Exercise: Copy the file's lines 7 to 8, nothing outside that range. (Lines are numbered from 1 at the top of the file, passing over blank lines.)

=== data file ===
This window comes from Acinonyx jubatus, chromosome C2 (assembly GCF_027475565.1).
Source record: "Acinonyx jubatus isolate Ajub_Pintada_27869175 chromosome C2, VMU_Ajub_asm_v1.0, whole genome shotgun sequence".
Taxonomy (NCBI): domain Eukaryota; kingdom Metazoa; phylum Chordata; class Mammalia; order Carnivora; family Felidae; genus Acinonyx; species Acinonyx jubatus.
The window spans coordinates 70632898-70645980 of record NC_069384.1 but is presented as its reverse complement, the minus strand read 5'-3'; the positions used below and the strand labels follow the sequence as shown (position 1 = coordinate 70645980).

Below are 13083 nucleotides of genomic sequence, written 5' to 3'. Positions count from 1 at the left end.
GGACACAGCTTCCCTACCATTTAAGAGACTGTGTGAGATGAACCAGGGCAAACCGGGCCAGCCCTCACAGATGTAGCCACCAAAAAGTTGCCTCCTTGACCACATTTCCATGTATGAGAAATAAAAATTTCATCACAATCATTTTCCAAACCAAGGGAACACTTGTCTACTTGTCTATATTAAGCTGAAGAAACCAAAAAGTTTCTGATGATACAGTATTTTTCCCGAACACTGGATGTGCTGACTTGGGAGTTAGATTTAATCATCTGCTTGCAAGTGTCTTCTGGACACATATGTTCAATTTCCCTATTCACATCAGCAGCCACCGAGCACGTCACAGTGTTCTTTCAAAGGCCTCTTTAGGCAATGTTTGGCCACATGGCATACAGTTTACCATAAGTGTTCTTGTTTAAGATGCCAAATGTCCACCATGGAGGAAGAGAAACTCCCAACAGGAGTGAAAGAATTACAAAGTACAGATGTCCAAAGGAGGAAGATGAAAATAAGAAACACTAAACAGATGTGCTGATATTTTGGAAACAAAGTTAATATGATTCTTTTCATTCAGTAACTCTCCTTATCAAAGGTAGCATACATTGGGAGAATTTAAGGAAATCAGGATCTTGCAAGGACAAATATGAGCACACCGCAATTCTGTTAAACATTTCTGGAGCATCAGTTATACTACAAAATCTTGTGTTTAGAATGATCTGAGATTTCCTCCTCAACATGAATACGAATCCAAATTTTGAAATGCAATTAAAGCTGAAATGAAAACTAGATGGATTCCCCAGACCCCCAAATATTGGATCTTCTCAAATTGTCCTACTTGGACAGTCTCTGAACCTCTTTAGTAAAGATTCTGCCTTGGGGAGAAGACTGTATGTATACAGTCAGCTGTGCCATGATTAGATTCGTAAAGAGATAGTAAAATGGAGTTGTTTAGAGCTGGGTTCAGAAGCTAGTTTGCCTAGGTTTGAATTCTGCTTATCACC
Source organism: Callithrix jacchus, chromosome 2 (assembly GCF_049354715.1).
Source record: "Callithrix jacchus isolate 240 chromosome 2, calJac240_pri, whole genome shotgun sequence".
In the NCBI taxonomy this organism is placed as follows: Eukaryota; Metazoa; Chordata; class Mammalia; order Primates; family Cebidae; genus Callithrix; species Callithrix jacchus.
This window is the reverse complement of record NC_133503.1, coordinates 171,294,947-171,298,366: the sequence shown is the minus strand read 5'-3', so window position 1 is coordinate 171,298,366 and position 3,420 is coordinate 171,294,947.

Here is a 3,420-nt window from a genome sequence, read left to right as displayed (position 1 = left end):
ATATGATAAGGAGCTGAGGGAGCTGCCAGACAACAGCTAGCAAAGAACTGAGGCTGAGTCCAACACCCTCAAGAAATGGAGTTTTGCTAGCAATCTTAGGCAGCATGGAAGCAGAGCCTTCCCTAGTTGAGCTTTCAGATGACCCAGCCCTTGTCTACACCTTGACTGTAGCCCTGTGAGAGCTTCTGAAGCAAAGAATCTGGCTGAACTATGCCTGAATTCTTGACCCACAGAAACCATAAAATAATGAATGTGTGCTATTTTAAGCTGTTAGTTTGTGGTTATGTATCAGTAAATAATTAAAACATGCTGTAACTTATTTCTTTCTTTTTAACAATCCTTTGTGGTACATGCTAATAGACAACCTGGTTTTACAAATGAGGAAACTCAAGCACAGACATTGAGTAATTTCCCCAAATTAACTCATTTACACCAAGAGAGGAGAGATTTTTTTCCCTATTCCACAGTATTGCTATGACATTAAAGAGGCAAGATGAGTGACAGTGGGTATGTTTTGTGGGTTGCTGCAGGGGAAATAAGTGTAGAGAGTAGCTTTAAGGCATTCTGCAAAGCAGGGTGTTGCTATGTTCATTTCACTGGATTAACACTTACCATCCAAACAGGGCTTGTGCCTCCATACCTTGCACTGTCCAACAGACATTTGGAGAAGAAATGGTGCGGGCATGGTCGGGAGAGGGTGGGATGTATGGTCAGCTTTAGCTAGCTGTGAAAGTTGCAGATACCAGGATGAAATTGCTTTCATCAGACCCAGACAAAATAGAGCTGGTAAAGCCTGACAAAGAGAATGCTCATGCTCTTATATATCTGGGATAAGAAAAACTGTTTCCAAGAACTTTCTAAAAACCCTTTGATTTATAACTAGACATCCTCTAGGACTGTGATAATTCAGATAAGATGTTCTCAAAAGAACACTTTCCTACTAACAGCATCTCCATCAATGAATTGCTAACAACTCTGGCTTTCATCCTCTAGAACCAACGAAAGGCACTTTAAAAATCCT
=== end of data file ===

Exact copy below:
Source organism: Callithrix jacchus, chromosome 2 (assembly GCF_049354715.1).
Source record: "Callithrix jacchus isolate 240 chromosome 2, calJac240_pri, whole genome shotgun sequence".